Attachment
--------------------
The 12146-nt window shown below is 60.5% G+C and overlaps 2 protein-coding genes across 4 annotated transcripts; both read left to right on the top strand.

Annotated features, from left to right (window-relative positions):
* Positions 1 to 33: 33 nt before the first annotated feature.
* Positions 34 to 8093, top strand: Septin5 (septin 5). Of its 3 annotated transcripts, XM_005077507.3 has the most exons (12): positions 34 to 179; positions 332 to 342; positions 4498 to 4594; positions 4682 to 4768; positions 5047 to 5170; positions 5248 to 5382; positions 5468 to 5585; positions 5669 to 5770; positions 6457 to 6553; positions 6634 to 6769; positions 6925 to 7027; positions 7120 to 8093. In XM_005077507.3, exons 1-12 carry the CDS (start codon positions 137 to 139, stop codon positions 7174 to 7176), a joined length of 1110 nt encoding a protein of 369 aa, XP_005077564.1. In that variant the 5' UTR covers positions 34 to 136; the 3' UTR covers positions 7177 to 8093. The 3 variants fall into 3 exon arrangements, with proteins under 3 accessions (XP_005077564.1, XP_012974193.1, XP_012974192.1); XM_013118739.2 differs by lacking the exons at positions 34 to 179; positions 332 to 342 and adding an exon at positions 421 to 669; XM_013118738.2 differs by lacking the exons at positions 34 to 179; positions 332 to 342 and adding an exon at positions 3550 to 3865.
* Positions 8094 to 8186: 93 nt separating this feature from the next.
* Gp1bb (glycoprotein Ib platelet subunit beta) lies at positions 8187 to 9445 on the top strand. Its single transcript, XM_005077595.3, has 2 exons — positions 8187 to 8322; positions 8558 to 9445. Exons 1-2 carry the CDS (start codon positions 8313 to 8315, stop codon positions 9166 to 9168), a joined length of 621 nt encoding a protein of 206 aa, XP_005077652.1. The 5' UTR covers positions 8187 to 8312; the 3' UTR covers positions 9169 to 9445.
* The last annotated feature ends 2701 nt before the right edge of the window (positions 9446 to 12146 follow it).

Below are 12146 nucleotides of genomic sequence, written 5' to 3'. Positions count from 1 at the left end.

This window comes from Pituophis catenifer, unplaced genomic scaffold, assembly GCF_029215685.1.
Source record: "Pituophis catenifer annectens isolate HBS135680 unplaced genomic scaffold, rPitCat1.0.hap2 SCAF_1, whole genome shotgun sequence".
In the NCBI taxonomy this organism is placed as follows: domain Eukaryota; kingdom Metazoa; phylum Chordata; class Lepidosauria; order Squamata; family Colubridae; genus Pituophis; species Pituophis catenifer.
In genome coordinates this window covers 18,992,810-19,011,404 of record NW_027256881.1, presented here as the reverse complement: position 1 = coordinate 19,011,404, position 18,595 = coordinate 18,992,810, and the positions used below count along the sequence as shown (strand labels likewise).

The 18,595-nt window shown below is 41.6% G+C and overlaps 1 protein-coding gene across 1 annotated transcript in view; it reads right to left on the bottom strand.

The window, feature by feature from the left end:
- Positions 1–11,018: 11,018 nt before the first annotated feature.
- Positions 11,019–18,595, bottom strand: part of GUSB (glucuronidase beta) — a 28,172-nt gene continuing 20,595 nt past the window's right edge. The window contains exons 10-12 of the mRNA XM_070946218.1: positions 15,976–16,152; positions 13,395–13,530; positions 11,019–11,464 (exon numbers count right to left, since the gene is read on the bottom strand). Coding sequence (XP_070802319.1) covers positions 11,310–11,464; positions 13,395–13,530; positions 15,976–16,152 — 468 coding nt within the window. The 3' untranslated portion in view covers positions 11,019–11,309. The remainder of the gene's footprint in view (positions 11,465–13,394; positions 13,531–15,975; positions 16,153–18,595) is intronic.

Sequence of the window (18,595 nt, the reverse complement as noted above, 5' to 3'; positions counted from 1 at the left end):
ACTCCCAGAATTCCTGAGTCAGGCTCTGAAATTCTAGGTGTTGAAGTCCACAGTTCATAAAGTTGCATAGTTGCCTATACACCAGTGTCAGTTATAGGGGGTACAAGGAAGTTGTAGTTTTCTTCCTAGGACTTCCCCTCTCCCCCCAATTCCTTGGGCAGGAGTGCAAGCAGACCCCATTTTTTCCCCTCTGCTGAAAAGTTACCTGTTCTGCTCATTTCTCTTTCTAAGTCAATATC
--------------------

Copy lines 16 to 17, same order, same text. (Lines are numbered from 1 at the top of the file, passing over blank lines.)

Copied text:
- Positions 11,019–18,595, bottom strand: part of GUSB (glucuronidase beta) — a 28,172-nt gene continuing 20,595 nt past the window's right edge. The window contains exons 10-12 of the mRNA XM_070946218.1: positions 15,976–16,152; positions 13,395–13,530; positions 11,019–11,464 (exon numbers count right to left, since the gene is read on the bottom strand). Coding sequence (XP_070802319.1) covers positions 11,310–11,464; positions 13,395–13,530; positions 15,976–16,152 — 468 coding nt within the window. The 3' untranslated portion in view covers positions 11,019–11,309. The remainder of the gene's footprint in view (positions 11,465–13,394; positions 13,531–15,975; positions 16,153–18,595) is intronic.

Sequence of the window (18,595 nt, the reverse complement as noted above, 5' to 3'; positions counted from 1 at the left end):